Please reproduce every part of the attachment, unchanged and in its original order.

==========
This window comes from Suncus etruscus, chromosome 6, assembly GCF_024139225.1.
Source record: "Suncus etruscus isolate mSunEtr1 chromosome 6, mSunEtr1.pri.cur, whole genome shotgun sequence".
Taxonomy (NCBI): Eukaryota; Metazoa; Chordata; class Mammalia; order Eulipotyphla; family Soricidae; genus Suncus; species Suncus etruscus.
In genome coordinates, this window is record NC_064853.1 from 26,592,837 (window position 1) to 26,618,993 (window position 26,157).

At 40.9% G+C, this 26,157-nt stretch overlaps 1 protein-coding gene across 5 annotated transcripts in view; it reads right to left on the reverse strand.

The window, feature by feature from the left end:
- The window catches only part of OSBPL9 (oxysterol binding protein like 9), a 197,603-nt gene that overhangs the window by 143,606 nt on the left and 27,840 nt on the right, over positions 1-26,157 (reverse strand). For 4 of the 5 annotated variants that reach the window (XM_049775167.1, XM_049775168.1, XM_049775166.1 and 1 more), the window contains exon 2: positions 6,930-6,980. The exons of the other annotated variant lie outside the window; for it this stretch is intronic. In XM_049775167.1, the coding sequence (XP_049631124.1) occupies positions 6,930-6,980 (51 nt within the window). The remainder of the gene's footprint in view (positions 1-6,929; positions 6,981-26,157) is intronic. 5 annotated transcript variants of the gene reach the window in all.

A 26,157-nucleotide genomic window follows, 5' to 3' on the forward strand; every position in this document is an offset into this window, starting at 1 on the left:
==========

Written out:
This window comes from Suncus etruscus, chromosome 6, assembly GCF_024139225.1.
Source record: "Suncus etruscus isolate mSunEtr1 chromosome 6, mSunEtr1.pri.cur, whole genome shotgun sequence".
Taxonomy (NCBI): Eukaryota; Metazoa; Chordata; class Mammalia; order Eulipotyphla; family Soricidae; genus Suncus; species Suncus etruscus.
In genome coordinates, this window is record NC_064853.1 from 26,592,837 (window position 1) to 26,618,993 (window position 26,157).

At 40.9% G+C, this 26,157-nt stretch overlaps 1 protein-coding gene across 5 annotated transcripts in view; it reads right to left on the reverse strand.

The window, feature by feature from the left end:
- The window catches only part of OSBPL9 (oxysterol binding protein like 9), a 197,603-nt gene that overhangs the window by 143,606 nt on the left and 27,840 nt on the right, over positions 1-26,157 (reverse strand). For 4 of the 5 annotated variants that reach the window (XM_049775167.1, XM_049775168.1, XM_049775166.1 and 1 more), the window contains exon 2: positions 6,930-6,980. The exons of the other annotated variant lie outside the window; for it this stretch is intronic. In XM_049775167.1, the coding sequence (XP_049631124.1) occupies positions 6,930-6,980 (51 nt within the window). The remainder of the gene's footprint in view (positions 1-6,929; positions 6,981-26,157) is intronic. 5 annotated transcript variants of the gene reach the window in all.

A 26,157-nucleotide genomic window follows, 5' to 3' on the forward strand; every position in this document is an offset into this window, starting at 1 on the left: